1. @RunWith(SWTBotJunit4ClassRunner.class) public class DiagramTests extends SWTBotGefTestCase { @Test public void testDiagramTest() throws ExecutionException { SWTBotMenu menu = bot.menu("Process");<br />
    2. menu.menu("New").click();<br />
    3. SWTBotEditor botEditor = bot.activeEditor();<br />
    4. SWTBotGefEditor gmfEditor = bot.gefEditor(botEditor.getTitle());<br />
    5. gmfEditor.activateTool("Step");<br />
    6. gmfEditor.mouseMoveLeftClick(200, 200);<br />
    7. menu.menu("Save").click();<br />
    8. IGraphicalEditPart part = (IGraphicalEditPart)gmfEditor.mainEditPart().part();<br />
    9. MainProcess model = (MainProcess)part.resolveSemanticElement();<br />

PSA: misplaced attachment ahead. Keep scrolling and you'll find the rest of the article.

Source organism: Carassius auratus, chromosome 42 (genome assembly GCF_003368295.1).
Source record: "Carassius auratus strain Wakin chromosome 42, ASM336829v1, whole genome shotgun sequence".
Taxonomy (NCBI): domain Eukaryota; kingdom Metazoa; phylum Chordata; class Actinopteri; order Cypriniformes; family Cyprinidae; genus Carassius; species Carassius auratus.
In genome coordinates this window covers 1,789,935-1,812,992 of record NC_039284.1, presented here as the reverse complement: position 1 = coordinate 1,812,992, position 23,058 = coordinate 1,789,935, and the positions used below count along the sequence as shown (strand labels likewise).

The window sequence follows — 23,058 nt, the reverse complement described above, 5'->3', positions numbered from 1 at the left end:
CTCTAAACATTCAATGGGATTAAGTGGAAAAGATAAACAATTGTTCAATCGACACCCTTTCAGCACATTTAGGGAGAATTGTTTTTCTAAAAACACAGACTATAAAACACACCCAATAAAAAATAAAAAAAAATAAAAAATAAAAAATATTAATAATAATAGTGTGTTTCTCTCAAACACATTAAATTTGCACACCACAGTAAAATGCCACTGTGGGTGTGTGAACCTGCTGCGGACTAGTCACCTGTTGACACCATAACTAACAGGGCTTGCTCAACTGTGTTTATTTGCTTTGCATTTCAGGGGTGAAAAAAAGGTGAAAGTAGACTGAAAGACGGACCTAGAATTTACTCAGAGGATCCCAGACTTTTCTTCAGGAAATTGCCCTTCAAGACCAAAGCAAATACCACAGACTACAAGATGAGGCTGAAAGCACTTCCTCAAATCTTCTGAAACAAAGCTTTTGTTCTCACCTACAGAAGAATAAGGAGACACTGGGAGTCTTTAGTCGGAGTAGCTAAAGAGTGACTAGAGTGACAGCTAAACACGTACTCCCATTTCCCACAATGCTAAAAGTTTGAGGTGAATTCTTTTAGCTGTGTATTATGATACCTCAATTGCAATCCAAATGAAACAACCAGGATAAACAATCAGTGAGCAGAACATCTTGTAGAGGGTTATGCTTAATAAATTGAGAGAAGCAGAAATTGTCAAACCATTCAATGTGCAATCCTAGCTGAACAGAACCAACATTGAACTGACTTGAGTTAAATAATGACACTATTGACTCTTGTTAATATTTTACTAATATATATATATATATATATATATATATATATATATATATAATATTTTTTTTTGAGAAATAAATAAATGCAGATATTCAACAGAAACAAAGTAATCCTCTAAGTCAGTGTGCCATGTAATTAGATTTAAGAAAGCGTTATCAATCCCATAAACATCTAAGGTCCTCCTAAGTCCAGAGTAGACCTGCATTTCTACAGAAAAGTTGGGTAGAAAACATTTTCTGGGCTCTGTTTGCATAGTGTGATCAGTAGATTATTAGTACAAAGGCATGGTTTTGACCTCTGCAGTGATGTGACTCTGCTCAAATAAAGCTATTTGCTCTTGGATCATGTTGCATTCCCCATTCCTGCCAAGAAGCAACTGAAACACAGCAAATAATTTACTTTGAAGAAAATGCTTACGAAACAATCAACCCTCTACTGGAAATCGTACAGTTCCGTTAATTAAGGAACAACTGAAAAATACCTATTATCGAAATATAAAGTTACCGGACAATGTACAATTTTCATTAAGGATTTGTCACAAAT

10. Pool pool = (Pool)model.getElements().get(0); Assert.assertEquals("Pool should contain 3 nodes", 3, pool.getElements().size());<br />
    11. } }
  7. Run again, and enjoy even more: SWTBot for GEF provides a lot of very high-level Methods to manipulate your diagram. Without it, writing tests for a GMF based editor was quite difficult, and did not mimic user actions very well. With this, you can test real usage scenarios with very little code.
  8. The return on investment with SWTBot looks very good, so let's adopt it and automate test execution in a continuous integration build, leveraging the SWTBot headless framework. The following requires you to be familiar with automated PDE or RCP build and testing.
    1. Install swtbot in the platform you use to build your plugins or your RCP app. For instance, you can use the P2 director commandline application to install it from updatesite: